Samjhauta Express Blasts Case: Acquitted For Want of Evidence
Image Coutesy: Hindustan Times
Eleven years since the attack on the Samjhauta Express, and eight years since the National Investigation Agency (NIA) took charge of the case, all the accused have been acquitted. The significance of the Samjhauta Express blasts was that it was the first step in a breakthrough on blasts where the initial suspects were all Muslims. In the post-9/11 world, any indiscriminate attack by the non-state actors generally tends to lead one on a ‘radical Islam’ trajectory. The second major breakthrough in the series of blasts that took place between 2006 and 2008 came after the second Malegaon blast. Vikash Narain Rai, who headed the Special Investigation Team (SIT) constituted by the government of Haryana to investigate the Samjhauta Express bombing maintains that the involvement of Hindutva loyalists is certain.
The series of blasts in question began with the Malegaon blasts in 2006. Four explosions took place outside a mosque in Malegaon, Maharashtra, killing 38 people. In 2007, the Samjhauta Express (running between New Delhi and Lahore) was rocked by IEDs, killing 68 people. A few months later, it was the Mecca Masjid blast in Hyderabad that claimed nine lives. Later in the same year, a dargah in Ajmer was attacked again with IEDs. Three people were killed in the blast. Before the end of 2007, one of the accused in the blasts, Sunil Joshi was murdered. Then in 2008, twin blasts struck Malegaon again and Modasa in Gujarat, in which eight people were killed – bringing the total number of deaths to 127, including the murdered accused Sunil Joshi.
The initial impressions in these blasts, and supported by the media was that there may have been a Pakistan or Students Islamic Movement of India (SIMI) angle to them. According to Rai, the SIT at the time also probed the SIMI angle. However, as luck would have it, the Haryana police were able to recover an unexploded bomb from the scene. The bomb was packed in a suitcase and upon finding the origin of the different components of the bomb, the investigation led the SIT to Indore. At this point, the SIMI angle had not yet been given up. It was at this point that the investigation threw up a name, Sunil Joshi, a senior member of the Rashtriya Swayamsevak Sangh (RSS). However, before Sunil Joshi could be apprehended, he was murdered. There is a strong suspicion that his death was an ‘inside job’.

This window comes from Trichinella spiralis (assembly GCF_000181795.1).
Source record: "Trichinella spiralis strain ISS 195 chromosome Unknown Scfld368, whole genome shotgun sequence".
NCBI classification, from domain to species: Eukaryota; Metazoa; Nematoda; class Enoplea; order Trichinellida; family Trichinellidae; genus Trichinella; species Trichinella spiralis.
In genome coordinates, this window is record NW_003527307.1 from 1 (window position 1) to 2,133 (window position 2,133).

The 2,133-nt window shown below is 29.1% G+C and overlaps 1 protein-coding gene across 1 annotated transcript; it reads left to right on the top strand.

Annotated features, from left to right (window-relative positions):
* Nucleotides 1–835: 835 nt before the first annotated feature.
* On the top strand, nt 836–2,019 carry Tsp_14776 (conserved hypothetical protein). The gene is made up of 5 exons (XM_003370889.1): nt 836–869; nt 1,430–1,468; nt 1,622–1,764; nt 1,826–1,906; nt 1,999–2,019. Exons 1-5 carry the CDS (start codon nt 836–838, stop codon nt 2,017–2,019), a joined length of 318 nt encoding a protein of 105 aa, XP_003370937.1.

According to Rai, the Ministry of Home Affairs was keeping an eye on the investigation at the time and kept inquiring about a Pakistan angle that never appeared. The second major breakthrough appeared after the 2008 Malegaon blasts. The head of the Anti Terror Squad (ATS) in Maharashtra was Hemant Karkare who had just returned from deputation in the Research and Analysis Wing (RAW). Karkare’s investigation found a motorcycle which belonged to Sadhvi Pragya Thakur. This motorcycle led to unravelling the entire conspiracy and all the names tumbled out. The three big names associated with the attacks were Aseemanand, Pragya Thakur and Lieutenant Colonel Prasad Shrikant Purohit. However, Karkare was killed in November 2008 attack of the Lashkar-e-Taiba (LeT) in Bombay.
The year 2010 was an important year for the investigation of the clandestine Hindutva networks of terror. It was the year when the blasts cases were handed over to the newly created NIA. It was also the year when one of the accused, Aseemanand, confessed his involvement in the blasts before a metropolitan magistrate in Delhi. The breakthroughs were, however, short-lived. In 2011, Aseemanand retracted his confessions claiming that they had been tendered under duress. In 2017, Aseemanand received bail in the Ajmer Dargah blast case. After several witnesses turned hostile, the trial court was forced to acquit him. Both the RSS-affiliated convicted in the case have had their life sentences suspended by the Rajasthan High Court in August 2018. Aseemanand was acquitted by another trial court in the Mecca Masjid blast case in April 2018. Here too the witnesses had turned hostile. With the present acquittal in the Samjhauta Express blast case, the self-styled godman seems to be off the hook just ahead of the Lok Sabha elections.
What is surprising is that the initial investigations were all carried out by state police forces before they were handed over to the NIA. It was the investigations in the Samjhauta Express and the 2008 Malegaon blasts cases that led the investigating authorities to believe that there was a militant Hindutva outfit behind the attacks. It was only after the investigation was handed over to the NIA that the Hindutva angle was made public. The ‘saffron terror’ phenomenon possibly made everybody uncomfortable. Unlike in the case of ‘Islamic terror’ where the radicalisation can be blamed on sources outside the country, in this case, every aspect is homegrown and organic.
What ought to be a cause for worry is that the NIA has not been appealing against any of the acquittals in the concluded cases. The only appeals that have been filed have been by those convicted by the trial courts. Keeping in mind the political affiliations involved, this begins to follow a familiar script. It ought to be noted that Sajjan Kumar was only convicted for his role in the 1984 anti-Sikh riots in December last year, over 30 years since the riots and probably because his party is not a part of the government in either Delhi or the Union. In this regard, it will not be surprising whether the appeals will be filed depending on the outcome on May 23.
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